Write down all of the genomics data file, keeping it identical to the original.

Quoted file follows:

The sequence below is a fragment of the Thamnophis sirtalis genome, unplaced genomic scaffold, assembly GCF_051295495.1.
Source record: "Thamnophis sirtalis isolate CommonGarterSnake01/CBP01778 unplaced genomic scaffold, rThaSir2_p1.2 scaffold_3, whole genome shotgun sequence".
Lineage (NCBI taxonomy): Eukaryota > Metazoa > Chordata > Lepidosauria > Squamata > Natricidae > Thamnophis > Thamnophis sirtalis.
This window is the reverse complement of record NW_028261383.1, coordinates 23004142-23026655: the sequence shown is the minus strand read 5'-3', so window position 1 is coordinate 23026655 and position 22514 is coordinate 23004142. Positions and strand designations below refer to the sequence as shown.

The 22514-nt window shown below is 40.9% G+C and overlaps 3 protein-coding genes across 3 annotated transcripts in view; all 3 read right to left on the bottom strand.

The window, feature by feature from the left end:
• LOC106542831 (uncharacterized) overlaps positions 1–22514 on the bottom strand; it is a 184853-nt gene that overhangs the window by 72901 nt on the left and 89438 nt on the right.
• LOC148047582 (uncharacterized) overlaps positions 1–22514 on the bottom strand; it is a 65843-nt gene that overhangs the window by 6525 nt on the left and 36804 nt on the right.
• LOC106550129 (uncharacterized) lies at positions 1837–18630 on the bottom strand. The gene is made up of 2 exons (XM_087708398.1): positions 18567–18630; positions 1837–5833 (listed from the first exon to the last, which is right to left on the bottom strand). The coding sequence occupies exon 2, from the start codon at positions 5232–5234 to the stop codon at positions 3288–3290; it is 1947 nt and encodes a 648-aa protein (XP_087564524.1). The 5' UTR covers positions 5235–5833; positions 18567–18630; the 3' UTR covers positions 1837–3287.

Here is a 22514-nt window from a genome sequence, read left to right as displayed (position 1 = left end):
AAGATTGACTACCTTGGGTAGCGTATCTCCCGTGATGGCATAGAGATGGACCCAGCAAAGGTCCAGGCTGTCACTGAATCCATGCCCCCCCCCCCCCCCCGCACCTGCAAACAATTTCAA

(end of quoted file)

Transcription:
The sequence below is a fragment of the Thamnophis sirtalis genome, unplaced genomic scaffold, assembly GCF_051295495.1.
Source record: "Thamnophis sirtalis isolate CommonGarterSnake01/CBP01778 unplaced genomic scaffold, rThaSir2_p1.2 scaffold_3, whole genome shotgun sequence".
Lineage (NCBI taxonomy): Eukaryota > Metazoa > Chordata > Lepidosauria > Squamata > Natricidae > Thamnophis > Thamnophis sirtalis.
This window is the reverse complement of record NW_028261383.1, coordinates 23004142-23026655: the sequence shown is the minus strand read 5'-3', so window position 1 is coordinate 23026655 and position 22514 is coordinate 23004142. Positions and strand designations below refer to the sequence as shown.

The 22514-nt window shown below is 40.9% G+C and overlaps 3 protein-coding genes across 3 annotated transcripts in view; all 3 read right to left on the bottom strand.

The window, feature by feature from the left end:
• LOC106542831 (uncharacterized) overlaps positions 1–22514 on the bottom strand; it is a 184853-nt gene that overhangs the window by 72901 nt on the left and 89438 nt on the right.
• LOC148047582 (uncharacterized) overlaps positions 1–22514 on the bottom strand; it is a 65843-nt gene that overhangs the window by 6525 nt on the left and 36804 nt on the right.
• LOC106550129 (uncharacterized) lies at positions 1837–18630 on the bottom strand. The gene is made up of 2 exons (XM_087708398.1): positions 18567–18630; positions 1837–5833 (listed from the first exon to the last, which is right to left on the bottom strand). The coding sequence occupies exon 2, from the start codon at positions 5232–5234 to the stop codon at positions 3288–3290; it is 1947 nt and encodes a 648-aa protein (XP_087564524.1). The 5' UTR covers positions 5235–5833; positions 18567–18630; the 3' UTR covers positions 1837–3287.

Here is a 22514-nt window from a genome sequence, read left to right as displayed (position 1 = left end):
AAGATTGACTACCTTGGGTAGCGTATCTCCCGTGATGGCATAGAGATGGACCCAGCAAAGGTCCAGGCTGTCACTGAATCCATGCCCCCCCCCCCCCCCCGCACCTGCAAACAATTTCAA